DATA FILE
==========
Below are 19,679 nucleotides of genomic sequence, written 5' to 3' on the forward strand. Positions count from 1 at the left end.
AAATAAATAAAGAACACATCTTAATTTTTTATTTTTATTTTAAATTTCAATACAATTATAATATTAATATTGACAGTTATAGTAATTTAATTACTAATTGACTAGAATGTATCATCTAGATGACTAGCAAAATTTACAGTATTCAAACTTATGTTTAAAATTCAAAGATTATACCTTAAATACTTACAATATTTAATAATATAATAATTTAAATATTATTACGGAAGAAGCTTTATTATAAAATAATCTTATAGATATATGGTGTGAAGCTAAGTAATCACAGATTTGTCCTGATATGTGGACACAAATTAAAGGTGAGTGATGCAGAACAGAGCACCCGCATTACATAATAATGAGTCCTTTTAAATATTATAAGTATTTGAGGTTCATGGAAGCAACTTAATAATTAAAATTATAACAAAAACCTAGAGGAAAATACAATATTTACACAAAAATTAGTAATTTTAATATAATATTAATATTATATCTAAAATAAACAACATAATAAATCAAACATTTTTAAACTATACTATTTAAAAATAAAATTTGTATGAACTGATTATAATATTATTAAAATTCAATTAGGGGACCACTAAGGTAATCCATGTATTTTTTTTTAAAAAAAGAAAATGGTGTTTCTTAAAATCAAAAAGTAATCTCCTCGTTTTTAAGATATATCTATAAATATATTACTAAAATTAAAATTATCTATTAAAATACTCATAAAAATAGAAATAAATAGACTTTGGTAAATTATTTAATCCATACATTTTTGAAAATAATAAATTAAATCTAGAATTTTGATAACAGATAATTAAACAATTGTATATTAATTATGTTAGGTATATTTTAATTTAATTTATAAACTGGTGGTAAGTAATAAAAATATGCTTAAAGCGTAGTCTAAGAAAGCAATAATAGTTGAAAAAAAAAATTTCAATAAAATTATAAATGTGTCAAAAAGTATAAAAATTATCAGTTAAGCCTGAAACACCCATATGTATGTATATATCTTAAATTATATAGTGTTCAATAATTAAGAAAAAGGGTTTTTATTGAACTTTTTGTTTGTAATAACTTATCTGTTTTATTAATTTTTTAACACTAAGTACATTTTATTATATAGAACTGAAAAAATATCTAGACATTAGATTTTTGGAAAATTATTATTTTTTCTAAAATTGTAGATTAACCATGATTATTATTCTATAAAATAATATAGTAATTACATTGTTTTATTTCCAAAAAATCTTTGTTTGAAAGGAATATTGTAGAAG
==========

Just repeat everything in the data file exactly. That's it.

Below are 19,679 nucleotides of genomic sequence, written 5' to 3' on the forward strand. Positions count from 1 at the left end.
AAATAAATAAAGAACACATCTTAATTTTTTATTTTTATTTTAAATTTCAATACAATTATAATATTAATATTGACAGTTATAGTAATTTAATTACTAATTGACTAGAATGTATCATCTAGATGACTAGCAAAATTTACAGTATTCAAACTTATGTTTAAAATTCAAAGATTATACCTTAAATACTTACAATATTTAATAATATAATAATTTAAATATTATTACGGAAGAAGCTTTATTATAAAATAATCTTATAGATATATGGTGTGAAGCTAAGTAATCACAGATTTGTCCTGATATGTGGACACAAATTAAAGGTGAGTGATGCAGAACAGAGCACCCGCATTACATAATAATGAGTCCTTTTAAATATTATAAGTATTTGAGGTTCATGGAAGCAACTTAATAATTAAAATTATAACAAAAACCTAGAGGAAAATACAATATTTACACAAAAATTAGTAATTTTAATATAATATTAATATTATATCTAAAATAAACAACATAATAAATCAAACATTTTTAAACTATACTATTTAAAAATAAAATTTGTATGAACTGATTATAATATTATTAAAATTCAATTAGGGGACCACTAAGGTAATCCATGTATTTTTTTTTAAAAAAAGAAAATGGTGTTTCTTAAAATCAAAAAGTAATCTCCTCGTTTTTAAGATATATCTATAAATATATTACTAAAATTAAAATTATCTATTAAAATACTCATAAAAATAGAAATAAATAGACTTTGGTAAATTATTTAATCCATACATTTTTGAAAATAATAAATTAAATCTAGAATTTTGATAACAGATAATTAAACAATTGTATATTAATTATGTTAGGTATATTTTAATTTAATTTATAAACTGGTGGTAAGTAATAAAAATATGCTTAAAGCGTAGTCTAAGAAAGCAATAATAGTTGAAAAAAAAAATTTCAATAAAATTATAAATGTGTCAAAAAGTATAAAAATTATCAGTTAAGCCTGAAACACCCATATGTATGTATATATCTTAAATTATATAGTGTTCAATAATTAAGAAAAAGGGTTTTTATTGAACTTTTTGTTTGTAATAACTTATCTGTTTTATTAATTTTTTAACACTAAGTACATTTTATTATATAGAACTGAAAAAATATCTAGACATTAGATTTTTGGAAAATTATTATTTTTTCTAAAATTGTAGATTAACCATGATTATTATTCTATAAAATAATATAGTAATTACATTGTTTTATTTCCAAAAAATCTTTGTTTGAAAGGAATATTGTAGAAG